SC upholds Kerala rule allowing transport authority to deny permit replacement | Expressway


New Delhi: The Supreme Court on Thursday upheld the validity of one of the provisions of the Kerala Motor Vehicles Rules which empowers the state transport authority to reject an application for license replacement if the vehicle, applied for to obtain the license , is older than the one being replaced.

The High Court overturned the 2017 judgment of the Divisional Bench of the Kerala High Court allowing the appeal of the state government and the Regional Transport Authority.

The High Court Division Bench had ruled illegal Rule 174(2)(c) of the Kerala Motor Vehicles Rules, 1989 which gives discretion to the Transport Authority to reject the application if the proposed new vehicle is older that those should be replaced.

The decision we have reached is based on the interpretation of statutory provisions and principles regarding the interpretation of subordinate legislation. As the judgment of the High Court is contrary to law, it is imperative and unavoidable that we set aside the judgment and rule on the correct position of the law…we set aside the judgment of the High Court…in holding that Rule 174(2)(c) is intra vires the provisions of the Act as well as section 83 of the Motor Vehicle Act. Appeals are allowed, said the panel made up of judges KM Joseph and PS Narasimha.

The 33-page judgment, written by Justice Narasimha, dealt with the enabling provision of the Motor Vehicles Act (MVA) 1988 and the disputed subordinate rule of the Kerala Motor Vehicle Rules 1989 to decide whether the latter was ultra vires the provisions. of Central Legislation, MVA.

The verdict considered the issue in the context of the argument that the power to prescribe the age limit of a motor vehicle is the exclusive domain of the central government.

Section 83 is an enabling provision. It allows the permit holder to replace the vehicle covered by the transport permit. The right to replace the vehicle under a permit is subject to authorization by the Authority. The right, as well as the power to grant an authorization, are subject to the condition that the vehicle to be replaced is of the same type, specifies the verdict.

There is yet another aspect which may bring some clarity to this position is that the vehicle which the Authority may not approve for replacement under section 83 of the MVA on the grounds that it is older than the vehicle covered by the permit, can be used as a transport vehicle in the state, he said.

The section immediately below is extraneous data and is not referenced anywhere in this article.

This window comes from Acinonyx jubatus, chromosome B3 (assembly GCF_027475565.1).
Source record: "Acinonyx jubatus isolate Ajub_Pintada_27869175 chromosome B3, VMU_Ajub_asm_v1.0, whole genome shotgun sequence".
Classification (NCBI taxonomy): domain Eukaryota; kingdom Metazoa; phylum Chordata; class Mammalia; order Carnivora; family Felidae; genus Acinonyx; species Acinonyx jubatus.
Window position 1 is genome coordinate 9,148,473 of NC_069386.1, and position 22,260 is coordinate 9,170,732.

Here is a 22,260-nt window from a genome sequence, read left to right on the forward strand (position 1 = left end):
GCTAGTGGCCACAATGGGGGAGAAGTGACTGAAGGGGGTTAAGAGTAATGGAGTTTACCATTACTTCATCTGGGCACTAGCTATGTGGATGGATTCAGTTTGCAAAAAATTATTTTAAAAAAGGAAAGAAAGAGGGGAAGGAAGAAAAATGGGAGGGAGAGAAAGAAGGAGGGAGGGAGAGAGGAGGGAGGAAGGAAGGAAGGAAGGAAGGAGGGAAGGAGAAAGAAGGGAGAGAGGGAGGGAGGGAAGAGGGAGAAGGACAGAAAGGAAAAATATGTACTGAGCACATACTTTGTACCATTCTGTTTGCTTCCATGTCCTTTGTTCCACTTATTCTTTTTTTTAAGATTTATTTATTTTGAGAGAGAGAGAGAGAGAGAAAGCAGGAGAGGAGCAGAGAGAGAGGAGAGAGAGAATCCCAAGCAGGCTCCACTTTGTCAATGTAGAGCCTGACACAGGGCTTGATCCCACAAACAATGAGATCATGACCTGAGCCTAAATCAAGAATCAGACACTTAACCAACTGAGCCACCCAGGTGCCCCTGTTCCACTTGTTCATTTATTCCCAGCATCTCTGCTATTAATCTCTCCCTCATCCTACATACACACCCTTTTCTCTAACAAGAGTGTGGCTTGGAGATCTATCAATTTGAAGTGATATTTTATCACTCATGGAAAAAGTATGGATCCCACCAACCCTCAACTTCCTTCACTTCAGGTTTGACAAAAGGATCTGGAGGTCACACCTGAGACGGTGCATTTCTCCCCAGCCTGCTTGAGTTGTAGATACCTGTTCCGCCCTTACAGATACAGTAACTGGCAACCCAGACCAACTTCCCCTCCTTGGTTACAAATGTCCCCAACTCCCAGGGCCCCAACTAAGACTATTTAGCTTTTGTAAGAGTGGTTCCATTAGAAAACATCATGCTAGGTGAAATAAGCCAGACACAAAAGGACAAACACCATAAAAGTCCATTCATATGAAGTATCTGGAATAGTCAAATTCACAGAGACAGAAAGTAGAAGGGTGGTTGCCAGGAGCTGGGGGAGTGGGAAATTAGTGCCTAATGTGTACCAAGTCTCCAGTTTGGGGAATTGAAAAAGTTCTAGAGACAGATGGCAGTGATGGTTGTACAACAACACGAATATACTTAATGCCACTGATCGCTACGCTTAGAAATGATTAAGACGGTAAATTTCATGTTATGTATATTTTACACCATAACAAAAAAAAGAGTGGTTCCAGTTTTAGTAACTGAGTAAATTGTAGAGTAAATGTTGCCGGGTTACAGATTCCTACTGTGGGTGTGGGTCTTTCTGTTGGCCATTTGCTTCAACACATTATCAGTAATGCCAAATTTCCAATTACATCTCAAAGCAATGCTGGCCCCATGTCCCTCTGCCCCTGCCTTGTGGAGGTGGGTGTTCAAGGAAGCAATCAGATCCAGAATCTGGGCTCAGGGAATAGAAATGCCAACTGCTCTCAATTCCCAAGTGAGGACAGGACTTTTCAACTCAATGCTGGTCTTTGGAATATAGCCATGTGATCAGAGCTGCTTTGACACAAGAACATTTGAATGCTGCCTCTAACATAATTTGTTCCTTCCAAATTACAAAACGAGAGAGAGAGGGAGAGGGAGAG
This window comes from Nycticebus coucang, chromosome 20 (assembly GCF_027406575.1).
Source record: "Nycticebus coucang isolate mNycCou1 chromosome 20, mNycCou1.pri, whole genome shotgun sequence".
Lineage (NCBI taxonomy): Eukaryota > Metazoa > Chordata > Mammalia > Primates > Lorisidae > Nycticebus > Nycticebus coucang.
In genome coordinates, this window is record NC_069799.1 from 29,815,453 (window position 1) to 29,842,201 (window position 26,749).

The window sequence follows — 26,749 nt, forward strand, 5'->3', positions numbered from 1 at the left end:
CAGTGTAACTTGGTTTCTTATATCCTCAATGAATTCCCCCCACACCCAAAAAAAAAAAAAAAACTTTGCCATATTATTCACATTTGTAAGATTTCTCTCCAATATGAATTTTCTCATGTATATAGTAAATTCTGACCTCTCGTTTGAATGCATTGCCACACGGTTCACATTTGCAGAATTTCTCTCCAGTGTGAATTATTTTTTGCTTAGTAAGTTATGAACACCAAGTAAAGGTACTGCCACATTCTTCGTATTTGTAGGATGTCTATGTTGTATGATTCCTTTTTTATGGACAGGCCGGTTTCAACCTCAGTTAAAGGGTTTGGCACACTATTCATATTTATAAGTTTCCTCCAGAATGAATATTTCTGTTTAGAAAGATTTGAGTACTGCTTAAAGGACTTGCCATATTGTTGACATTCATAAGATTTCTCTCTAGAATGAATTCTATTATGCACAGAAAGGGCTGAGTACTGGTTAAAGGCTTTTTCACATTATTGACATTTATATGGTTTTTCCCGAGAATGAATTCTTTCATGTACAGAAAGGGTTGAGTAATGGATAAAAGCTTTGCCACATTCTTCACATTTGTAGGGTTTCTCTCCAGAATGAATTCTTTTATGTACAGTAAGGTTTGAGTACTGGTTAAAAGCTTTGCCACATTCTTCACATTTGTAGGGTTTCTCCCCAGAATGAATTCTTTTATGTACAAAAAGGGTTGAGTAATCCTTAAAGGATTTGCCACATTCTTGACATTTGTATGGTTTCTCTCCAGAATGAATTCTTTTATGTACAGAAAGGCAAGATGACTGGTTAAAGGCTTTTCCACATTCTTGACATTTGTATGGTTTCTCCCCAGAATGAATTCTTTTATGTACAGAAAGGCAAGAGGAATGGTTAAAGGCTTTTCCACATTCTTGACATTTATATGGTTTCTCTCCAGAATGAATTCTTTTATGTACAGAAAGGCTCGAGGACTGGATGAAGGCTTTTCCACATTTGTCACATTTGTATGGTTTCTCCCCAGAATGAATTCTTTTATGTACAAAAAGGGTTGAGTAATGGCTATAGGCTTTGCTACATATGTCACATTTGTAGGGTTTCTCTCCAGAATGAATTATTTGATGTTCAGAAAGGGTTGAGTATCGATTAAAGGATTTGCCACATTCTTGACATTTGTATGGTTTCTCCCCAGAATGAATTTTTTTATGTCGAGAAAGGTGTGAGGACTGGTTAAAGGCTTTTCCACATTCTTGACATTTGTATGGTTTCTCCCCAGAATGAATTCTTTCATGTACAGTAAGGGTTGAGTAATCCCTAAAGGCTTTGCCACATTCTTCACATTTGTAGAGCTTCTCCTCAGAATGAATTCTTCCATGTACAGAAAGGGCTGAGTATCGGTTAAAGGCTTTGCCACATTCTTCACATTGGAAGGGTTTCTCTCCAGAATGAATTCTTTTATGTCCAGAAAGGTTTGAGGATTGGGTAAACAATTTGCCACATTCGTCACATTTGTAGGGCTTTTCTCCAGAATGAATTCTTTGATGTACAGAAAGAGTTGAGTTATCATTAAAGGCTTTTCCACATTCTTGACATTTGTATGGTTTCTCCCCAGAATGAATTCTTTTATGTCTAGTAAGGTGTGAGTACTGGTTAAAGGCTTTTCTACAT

There is no prohibition for such use as long as said vehicle can continue to be in condition and within the age limit prescribed by the central government. The stringency of Rule 174(2)(c) is only in the context of a valid transport license and not as a condition for transport vehicles as such, according to the verdict.

The dispute arose when a Shaju approached the RTO in 2017 under MVA Section 83 for permission to replace the 2016 model 38-seat vehicle covered by his license with another 33-seat vehicle. of the 2006 model for the transport service. on a road, Pattimattam-Kakkanad, Kerala.

Alleging the Authority’s inaction, the owner of the vehicle seized a single-judge seat of the High Court which decided the case directing the authority to examine the application on the sole ground of fitness for circulation and without reference to the vehicle model.

Aggrieved by the Single Judge’s decision, the Authority preferred intra-judicial appeal to the High Court Divisional Bench, which on 18 July 2017 dismissed the plea finding that Rule 174(2) ( c) Motor Vehicle Rules of Kerala, 1989 goes beyond the provision of MVA.

When, in the exercise of delegated authority, the subordinate authority, that is to say the State, establishes the rules, the rules must be in conformity with the law. The Rules cannot prevail over the Law nor limit the scope of the Law. Where the expression is a vehicle of the same character, then if rule l74(2)(c) restricts that an older vehicle cannot be introduced, this would restrict a person’s right under the provisions of the statute, the bench division had held.

Such exercise by a delegate certainly cannot be permitted. The rules must comply with the law and must not restrict or derogate from it. The rules to this extent therefore cannot be considered to comply with the law and should be considered inoperative, the High Court had said.


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